Monday, June 10, 2019

stromboli cherry: popped, but not well

This is my first time ever making stromboli, and I made six of the fuckers. A stromboli is different from a calzone in a few ways, not least being that the tomato sauce is often (but not always) inside the dough pocket, not outside in a tiny dipping ramekin.

I somewhat faithfully followed Wolfgang Puck's recipe for pizza dough, per the instructions of YouTube's Chef John. All in all, the prep went well: the dough behaved the way it was meant to, although I didn't find the taste all that spectacular. For a beginner like me, though, the dough served its purpose.

Wikipedia's entry on stromboli says this:

Generally, strombolis do not usually contain tomato sauce, unlike calzones.

Hmmm. The entry on calzones says this:

In the United States, calzones are typically made from pizza dough and stuffed with meats, cheeses[,] and vegetables.

No mention of tomato sauce, but this guy puts sauce in his stromboli. Don't always trust Wikipedia. Here are some blurry shots of my stromboli:

Aside from using Wolfgang Puck's dough, I painted a bit of olive oil on the inside of the dough pocket, per Chef John's admonition that you don't want your sauce sticking directly to the dough. I layered on mushrooms, mozzarella, and a halal beef analogue for pepperoni that I'd bought from the Foreign Food Market, sliced, and pre-fried. On top of the pepperoni went some ricotta, super-thin deli-sliced ham, sopressa (a bit like salami), bacon (pre-fried), and a bit of thin provolone. I folded over the dough and crimped it, using a fork, in most cases, to make the seal tight. (It turned out that crimping with the fingers was sufficient—no forking necessary). Instead of an egg wash, I painted butter across the tops of all the stromboli, and I used kitchen shears to cut three vents into each pocket to prevent explosions.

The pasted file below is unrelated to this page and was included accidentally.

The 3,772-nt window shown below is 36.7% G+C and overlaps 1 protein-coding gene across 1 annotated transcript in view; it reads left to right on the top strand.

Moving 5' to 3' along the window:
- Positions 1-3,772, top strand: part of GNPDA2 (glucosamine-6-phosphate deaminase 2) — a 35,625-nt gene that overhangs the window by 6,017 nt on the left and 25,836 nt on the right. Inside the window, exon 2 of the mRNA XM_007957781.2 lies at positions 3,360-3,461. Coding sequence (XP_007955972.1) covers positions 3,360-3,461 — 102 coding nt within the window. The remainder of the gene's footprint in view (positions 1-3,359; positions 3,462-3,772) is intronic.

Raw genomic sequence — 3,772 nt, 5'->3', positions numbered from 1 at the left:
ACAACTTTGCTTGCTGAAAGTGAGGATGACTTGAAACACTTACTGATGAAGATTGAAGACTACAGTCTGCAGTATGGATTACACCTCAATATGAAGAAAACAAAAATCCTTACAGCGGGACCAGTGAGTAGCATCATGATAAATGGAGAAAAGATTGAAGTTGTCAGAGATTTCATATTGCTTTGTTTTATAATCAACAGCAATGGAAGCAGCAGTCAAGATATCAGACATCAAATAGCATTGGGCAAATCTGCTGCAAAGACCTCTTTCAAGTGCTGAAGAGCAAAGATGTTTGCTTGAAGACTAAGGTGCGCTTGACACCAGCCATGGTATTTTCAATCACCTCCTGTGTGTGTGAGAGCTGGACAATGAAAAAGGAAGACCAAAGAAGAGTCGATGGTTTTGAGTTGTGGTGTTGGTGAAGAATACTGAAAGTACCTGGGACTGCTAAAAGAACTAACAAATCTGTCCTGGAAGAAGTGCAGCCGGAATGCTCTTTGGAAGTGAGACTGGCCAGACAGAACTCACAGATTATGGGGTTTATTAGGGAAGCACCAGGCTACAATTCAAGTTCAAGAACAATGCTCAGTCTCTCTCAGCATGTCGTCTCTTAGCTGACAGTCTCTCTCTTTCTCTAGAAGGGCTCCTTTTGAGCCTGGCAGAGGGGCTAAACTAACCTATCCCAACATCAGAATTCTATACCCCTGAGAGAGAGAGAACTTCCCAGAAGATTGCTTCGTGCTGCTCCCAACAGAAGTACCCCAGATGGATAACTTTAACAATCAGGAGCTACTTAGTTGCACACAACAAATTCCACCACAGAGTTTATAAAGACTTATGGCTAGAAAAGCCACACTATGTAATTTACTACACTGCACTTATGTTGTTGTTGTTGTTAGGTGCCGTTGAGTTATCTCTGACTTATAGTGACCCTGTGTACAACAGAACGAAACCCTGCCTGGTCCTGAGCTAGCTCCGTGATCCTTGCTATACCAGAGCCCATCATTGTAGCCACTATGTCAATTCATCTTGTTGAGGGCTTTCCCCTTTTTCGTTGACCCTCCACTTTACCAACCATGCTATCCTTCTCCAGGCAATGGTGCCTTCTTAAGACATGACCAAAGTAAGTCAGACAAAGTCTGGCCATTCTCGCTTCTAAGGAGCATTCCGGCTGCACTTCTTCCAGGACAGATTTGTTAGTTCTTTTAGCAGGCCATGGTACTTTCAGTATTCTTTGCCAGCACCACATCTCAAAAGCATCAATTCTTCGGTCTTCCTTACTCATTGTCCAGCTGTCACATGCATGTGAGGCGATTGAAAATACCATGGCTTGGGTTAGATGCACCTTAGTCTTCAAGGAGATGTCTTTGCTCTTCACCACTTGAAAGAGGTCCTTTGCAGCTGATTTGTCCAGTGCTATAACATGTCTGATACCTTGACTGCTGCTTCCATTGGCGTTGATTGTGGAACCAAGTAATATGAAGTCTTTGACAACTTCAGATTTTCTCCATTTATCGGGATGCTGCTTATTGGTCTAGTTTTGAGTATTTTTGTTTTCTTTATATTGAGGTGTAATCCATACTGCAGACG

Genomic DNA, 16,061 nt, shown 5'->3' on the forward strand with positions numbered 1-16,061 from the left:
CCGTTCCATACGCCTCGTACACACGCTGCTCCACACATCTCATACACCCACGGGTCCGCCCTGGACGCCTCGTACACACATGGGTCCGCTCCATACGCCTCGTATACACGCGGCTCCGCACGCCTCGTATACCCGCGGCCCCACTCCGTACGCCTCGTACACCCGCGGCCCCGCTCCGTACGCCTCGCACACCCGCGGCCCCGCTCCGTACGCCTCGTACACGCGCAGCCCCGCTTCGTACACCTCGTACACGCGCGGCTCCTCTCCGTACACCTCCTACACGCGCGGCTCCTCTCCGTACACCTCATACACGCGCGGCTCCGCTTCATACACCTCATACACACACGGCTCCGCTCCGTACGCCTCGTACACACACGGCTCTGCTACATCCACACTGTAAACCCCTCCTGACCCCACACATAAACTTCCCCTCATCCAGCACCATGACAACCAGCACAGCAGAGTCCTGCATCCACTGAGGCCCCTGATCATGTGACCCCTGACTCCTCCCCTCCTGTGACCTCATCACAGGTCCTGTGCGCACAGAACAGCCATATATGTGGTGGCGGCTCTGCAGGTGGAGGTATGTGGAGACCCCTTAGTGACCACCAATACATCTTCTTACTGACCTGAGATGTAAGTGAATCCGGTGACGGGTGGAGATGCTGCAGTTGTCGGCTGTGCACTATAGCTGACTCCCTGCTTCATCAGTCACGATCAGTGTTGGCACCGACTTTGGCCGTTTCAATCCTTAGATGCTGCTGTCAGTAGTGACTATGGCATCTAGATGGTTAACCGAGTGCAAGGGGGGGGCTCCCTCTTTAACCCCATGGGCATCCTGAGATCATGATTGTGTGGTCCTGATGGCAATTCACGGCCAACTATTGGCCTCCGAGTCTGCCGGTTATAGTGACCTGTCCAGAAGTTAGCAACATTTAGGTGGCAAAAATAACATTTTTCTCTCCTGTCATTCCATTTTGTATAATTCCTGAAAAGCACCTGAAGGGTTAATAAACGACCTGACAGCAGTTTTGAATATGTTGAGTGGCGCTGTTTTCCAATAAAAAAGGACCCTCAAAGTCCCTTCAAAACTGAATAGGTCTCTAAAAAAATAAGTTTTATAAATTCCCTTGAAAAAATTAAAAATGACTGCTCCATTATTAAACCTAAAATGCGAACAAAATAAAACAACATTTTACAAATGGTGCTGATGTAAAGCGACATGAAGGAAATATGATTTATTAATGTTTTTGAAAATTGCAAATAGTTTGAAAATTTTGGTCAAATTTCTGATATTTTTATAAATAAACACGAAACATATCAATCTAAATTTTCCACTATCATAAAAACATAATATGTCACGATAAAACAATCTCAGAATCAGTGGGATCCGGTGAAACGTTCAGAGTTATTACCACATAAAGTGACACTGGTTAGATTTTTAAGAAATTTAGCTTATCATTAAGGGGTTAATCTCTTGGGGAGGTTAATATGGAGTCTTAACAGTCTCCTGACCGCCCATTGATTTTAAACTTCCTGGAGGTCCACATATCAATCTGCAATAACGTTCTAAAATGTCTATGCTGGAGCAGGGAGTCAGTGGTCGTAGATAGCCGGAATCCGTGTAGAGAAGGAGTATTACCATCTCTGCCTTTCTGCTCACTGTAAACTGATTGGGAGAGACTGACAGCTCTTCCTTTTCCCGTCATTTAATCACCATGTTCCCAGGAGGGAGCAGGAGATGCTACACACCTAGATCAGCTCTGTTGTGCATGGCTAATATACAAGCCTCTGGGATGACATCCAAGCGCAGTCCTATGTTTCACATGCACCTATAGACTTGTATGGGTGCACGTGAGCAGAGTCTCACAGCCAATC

Chef John's instructions say to bake the stromboli (well, his recipe was for calzones, but no matter) at 500ºF for 15 minutes. My oven goes up to that temperature, but it's somewhat under-powered, so I ended up baking for twice that long, adjusting my heating elements about halfway through so as to brown the top thoroughly (which is one of the features I love about my oven: you can go top-burner-only, bottom-burner-only, or both-burners-at-once). All the stromboli came out more or less well except for the second one, which got somewhat burned (see "C" in the third photo above).

I don't have a photo of it, but my sixth and final stromboli came out the best of all of them. I didn't add any beef "pepperoni" to that one because I had way more sopressa, at the end, than I'd calculated. So for the final stromboli, I used up the rest of the sopressa, plus a bit of extra mozzarella. Can't wait to eat that one.

There isn't enough room in my freezer, even after more than half a month, to tuck in all five stromboli: I ate the first one out of the oven for dinner, so there were only five left to deal with. I'll either fridge them up for now or take them to the office this week and dump them in the faculty/staff freezer.

The stromboli that I ate tasted fine. As mentioned above, the dough did its work, but it didn't taste like anything special. I'll look around and see what improvements I can make to both the taste and the texture of the dough.


Charles said...

I think you're right that Wikipedia has it backwards on the sauce: stromboli contain sauce, calzones have it on the side. Another prominent difference, though, is how they are shaped: The calzone is folded into a half-moon, while the stromboli is rolled into a log. (Incidentally, the former is Italian, while the latter was actually invented in Philadelphia.) So these look more like calzones to me. Maybe it's a calboli? Or a stromzone?

But it doesn't really matter what you call it as long as it tastes good, right? Alas, our ovens are not really ideal for getting the proper char on dough products. (I generally just settle for golden brown rather than overcook the dough.) My dream is to one day have a yard and build a wood-fired brick oven in it.

Kevin Kim said...

Yes, my stromboli may be suffering from gender dysphoria.